Academy conversions: why money doesn’t always talk

September 20, 2012

IOE LONDON BLOG

Rebecca Allen

Thousands of primary and secondary schools have chosen to convert to academy status (the chart below covers secondary education). A survey by the think-tank Reform showed that financial considerations were the most widely cited reason for conversion, as predicted by many, including The Guardian.Pie chart showing share of pupils by school type in May 2012

The financial gains arise because academies can directly claim their share of the Local Authority Central Spend Equivalent Grant (LACSEG) (pdf) in recognition of the fact that as independent schools they no longer receive a number of services from local authorities (LAs), and must make appropriate provision for themselves or do without these services. LACSEG money is spent by local authorities on:

  • Educational disadvantage: pupils with special needs but without statements, behaviour support services, educational welfare services, 14-16 practical programmes, assessing free school meals eligibility
  • Educational enrichment: music services, visual and performing arts, outdoor education, museum and library services
  • Risk sharing across schools

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What are Free Schools for?

October 4, 2011

CMPO Viewpoint

Rebecca Allen and Simon Burgess

As children start their lessons in the 24 Free Schools opening this week, a new experiment begins in English education. The founders and staff will have been working hard for this day over many months and no doubt all will wish the pupils and staff well. There has been a lot of politicalpassion on both sides of the debate, but what is the significance of the Free Schools experiment likely to be?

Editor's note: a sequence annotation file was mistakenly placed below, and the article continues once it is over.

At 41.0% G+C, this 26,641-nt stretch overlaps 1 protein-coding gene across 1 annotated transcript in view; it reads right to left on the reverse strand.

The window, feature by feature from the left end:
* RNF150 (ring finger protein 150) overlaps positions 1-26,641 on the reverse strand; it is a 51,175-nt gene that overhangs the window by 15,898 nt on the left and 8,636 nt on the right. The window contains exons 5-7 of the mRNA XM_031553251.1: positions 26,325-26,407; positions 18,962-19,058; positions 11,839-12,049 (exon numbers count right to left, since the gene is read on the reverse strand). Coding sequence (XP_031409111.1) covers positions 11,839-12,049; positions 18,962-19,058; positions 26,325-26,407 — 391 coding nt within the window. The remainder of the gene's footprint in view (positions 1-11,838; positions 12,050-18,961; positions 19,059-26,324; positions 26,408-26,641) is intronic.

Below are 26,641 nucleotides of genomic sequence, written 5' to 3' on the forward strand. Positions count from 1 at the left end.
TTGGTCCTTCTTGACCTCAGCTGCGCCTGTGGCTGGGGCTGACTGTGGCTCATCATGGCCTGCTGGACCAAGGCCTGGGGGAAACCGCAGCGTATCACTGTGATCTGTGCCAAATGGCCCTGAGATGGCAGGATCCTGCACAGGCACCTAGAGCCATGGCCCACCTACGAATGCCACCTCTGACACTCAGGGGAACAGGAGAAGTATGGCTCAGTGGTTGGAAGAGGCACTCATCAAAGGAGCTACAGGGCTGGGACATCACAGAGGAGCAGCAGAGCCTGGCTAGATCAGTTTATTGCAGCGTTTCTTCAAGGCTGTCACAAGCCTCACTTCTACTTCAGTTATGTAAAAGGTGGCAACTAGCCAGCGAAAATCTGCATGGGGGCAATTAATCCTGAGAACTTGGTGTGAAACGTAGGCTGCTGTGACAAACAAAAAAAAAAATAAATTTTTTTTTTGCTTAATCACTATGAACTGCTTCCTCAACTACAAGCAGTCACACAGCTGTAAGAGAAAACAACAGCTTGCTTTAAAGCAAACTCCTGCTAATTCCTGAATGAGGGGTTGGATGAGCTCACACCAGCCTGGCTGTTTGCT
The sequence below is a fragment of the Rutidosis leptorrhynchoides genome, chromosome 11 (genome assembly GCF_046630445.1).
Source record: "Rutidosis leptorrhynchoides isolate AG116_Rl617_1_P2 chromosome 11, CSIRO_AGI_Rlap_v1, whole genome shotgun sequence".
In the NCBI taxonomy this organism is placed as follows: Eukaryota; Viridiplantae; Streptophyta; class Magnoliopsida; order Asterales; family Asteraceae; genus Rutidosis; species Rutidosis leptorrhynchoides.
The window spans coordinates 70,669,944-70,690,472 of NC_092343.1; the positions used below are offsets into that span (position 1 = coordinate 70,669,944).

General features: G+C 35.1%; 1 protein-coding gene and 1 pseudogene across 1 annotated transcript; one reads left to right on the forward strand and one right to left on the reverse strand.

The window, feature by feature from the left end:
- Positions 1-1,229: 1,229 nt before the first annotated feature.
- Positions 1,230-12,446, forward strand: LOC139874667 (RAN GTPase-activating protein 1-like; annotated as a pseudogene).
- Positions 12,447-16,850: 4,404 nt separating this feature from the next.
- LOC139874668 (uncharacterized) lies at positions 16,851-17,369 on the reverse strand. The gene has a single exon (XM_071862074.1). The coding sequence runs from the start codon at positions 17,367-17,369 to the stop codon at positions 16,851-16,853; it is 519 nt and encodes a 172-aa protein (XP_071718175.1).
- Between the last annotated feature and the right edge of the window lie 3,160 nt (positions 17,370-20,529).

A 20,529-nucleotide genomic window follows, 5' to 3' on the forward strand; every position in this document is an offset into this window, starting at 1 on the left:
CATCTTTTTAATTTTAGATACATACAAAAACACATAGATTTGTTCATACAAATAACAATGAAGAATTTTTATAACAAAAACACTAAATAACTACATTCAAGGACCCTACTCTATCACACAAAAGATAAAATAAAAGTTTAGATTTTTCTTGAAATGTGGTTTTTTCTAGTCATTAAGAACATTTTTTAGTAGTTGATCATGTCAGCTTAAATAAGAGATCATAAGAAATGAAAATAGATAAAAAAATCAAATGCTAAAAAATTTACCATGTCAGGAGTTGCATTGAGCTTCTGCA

It is not an experiment because of the “free” part – Free schools will enjoy essentially the same freedoms as Academies do.  It is an experiment because now anyone can propose to set up a school, and attract the same per-pupil funding from the state as other local schools. Anyone can propose … but the vetting process to check whether the applicants are “fit and proper” to run a school is…

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Two observations on the National Audit Office’s Evaluation of Academies (via CMPO Viewpoint)

September 10, 2010

Two observations on the National Audit Office’s Evaluation of Academies Simon Burgess and Rebecca Allen Much of the media comment on today’s National Audit Office’s (NAO) report on academies has rightly focussed on issues of governance and financial management. In this post, we dig a little deeper into some of the other claims in the report.  We are less optimistic than the NAO – less optimistic that the academy programme has had a direct impact on the improvement of deprived and very poorly performing schools; and l … Read More

via CMPO Viewpoint